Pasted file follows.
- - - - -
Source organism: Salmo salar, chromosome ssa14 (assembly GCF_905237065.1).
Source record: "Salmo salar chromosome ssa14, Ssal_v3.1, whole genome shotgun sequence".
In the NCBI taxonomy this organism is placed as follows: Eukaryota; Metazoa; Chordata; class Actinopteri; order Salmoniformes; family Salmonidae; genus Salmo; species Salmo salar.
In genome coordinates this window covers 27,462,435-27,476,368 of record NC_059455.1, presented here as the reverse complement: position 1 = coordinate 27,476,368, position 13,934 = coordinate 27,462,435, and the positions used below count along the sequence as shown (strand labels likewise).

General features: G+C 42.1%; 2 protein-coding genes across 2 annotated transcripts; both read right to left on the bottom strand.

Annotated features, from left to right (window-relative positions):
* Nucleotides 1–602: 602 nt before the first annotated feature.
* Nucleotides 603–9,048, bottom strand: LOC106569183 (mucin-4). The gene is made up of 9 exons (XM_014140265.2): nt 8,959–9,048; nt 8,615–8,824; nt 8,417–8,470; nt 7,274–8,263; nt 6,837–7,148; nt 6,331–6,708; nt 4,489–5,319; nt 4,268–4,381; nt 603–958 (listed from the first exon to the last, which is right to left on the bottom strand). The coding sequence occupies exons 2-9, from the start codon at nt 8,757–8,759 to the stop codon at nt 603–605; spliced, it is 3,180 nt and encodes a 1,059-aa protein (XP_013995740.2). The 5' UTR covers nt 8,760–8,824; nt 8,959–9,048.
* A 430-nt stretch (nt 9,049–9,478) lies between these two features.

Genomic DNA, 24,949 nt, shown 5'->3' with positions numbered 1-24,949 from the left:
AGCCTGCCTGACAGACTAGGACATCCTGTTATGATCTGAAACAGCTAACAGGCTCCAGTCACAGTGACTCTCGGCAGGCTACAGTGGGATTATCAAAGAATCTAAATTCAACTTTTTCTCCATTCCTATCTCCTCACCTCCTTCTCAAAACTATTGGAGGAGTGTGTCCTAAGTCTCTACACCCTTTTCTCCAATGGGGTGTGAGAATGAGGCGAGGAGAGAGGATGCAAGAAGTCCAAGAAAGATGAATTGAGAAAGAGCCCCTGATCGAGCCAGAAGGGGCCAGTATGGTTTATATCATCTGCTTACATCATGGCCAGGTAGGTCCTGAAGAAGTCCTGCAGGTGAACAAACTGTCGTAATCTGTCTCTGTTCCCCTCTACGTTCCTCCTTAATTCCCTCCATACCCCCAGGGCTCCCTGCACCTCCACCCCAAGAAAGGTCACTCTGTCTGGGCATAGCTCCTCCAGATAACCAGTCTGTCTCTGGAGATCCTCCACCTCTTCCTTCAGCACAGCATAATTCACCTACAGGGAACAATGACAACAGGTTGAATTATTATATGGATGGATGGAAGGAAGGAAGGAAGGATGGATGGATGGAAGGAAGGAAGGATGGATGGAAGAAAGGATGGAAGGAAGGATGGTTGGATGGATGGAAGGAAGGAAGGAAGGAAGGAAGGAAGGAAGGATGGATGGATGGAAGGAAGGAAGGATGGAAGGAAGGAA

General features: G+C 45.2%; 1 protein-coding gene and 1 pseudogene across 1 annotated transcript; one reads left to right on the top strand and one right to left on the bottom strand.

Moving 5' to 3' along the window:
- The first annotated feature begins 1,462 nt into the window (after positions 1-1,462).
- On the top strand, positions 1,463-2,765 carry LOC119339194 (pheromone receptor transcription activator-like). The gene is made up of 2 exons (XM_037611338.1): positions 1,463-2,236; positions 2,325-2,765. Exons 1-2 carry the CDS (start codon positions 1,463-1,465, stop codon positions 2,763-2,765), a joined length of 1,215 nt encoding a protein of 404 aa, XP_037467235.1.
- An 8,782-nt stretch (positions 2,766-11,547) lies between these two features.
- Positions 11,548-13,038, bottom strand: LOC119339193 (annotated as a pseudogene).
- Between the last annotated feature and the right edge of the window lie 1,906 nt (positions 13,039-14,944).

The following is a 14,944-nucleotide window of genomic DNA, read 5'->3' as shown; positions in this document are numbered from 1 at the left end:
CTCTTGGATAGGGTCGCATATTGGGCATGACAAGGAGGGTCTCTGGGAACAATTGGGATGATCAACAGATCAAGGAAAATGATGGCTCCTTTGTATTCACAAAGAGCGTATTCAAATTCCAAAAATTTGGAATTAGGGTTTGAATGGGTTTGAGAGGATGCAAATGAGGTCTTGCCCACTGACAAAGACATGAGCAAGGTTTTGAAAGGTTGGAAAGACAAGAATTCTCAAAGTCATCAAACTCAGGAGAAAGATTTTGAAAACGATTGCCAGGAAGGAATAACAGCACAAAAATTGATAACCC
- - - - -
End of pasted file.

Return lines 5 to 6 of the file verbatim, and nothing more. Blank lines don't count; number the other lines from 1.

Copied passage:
General features: G+C 42.1%; 2 protein-coding genes across 2 annotated transcripts; both read right to left on the bottom strand.

Annotated features, from left to right (window-relative positions):